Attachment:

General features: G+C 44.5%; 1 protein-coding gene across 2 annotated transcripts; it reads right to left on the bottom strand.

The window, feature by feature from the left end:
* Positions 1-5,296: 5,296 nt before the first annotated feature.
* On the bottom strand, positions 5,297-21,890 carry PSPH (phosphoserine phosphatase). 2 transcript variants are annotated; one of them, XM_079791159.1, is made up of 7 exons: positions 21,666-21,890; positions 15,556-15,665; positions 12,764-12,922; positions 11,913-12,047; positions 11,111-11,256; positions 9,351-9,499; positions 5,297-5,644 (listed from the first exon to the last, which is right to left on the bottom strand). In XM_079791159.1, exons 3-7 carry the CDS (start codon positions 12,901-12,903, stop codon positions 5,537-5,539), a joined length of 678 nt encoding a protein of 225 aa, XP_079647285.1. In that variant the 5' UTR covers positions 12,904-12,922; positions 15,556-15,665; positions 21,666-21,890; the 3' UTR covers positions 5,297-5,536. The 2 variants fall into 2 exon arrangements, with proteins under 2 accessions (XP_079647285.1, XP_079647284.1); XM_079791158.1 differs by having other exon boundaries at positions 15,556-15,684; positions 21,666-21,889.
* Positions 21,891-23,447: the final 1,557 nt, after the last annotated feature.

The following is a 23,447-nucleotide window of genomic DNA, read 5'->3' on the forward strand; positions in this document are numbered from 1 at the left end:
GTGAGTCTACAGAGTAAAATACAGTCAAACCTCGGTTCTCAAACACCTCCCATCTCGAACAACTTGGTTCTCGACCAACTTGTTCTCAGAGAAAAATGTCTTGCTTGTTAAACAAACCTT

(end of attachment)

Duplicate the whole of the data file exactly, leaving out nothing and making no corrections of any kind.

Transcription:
General features: G+C 44.5%; 1 protein-coding gene across 2 annotated transcripts; it reads right to left on the bottom strand.

The window, feature by feature from the left end:
* Positions 1-5,296: 5,296 nt before the first annotated feature.
* On the bottom strand, positions 5,297-21,890 carry PSPH (phosphoserine phosphatase). 2 transcript variants are annotated; one of them, XM_079791159.1, is made up of 7 exons: positions 21,666-21,890; positions 15,556-15,665; positions 12,764-12,922; positions 11,913-12,047; positions 11,111-11,256; positions 9,351-9,499; positions 5,297-5,644 (listed from the first exon to the last, which is right to left on the bottom strand). In XM_079791159.1, exons 3-7 carry the CDS (start codon positions 12,901-12,903, stop codon positions 5,537-5,539), a joined length of 678 nt encoding a protein of 225 aa, XP_079647285.1. In that variant the 5' UTR covers positions 12,904-12,922; positions 15,556-15,665; positions 21,666-21,890; the 3' UTR covers positions 5,297-5,536. The 2 variants fall into 2 exon arrangements, with proteins under 2 accessions (XP_079647285.1, XP_079647284.1); XM_079791158.1 differs by having other exon boundaries at positions 15,556-15,684; positions 21,666-21,889.
* Positions 21,891-23,447: the final 1,557 nt, after the last annotated feature.

The following is a 23,447-nucleotide window of genomic DNA, read 5'->3' on the forward strand; positions in this document are numbered from 1 at the left end:
GTGAGTCTACAGAGTAAAATACAGTCAAACCTCGGTTCTCAAACACCTCCCATCTCGAACAACTTGGTTCTCGACCAACTTGTTCTCAGAGAAAAATGTCTTGCTTGTTAAACAAACCTT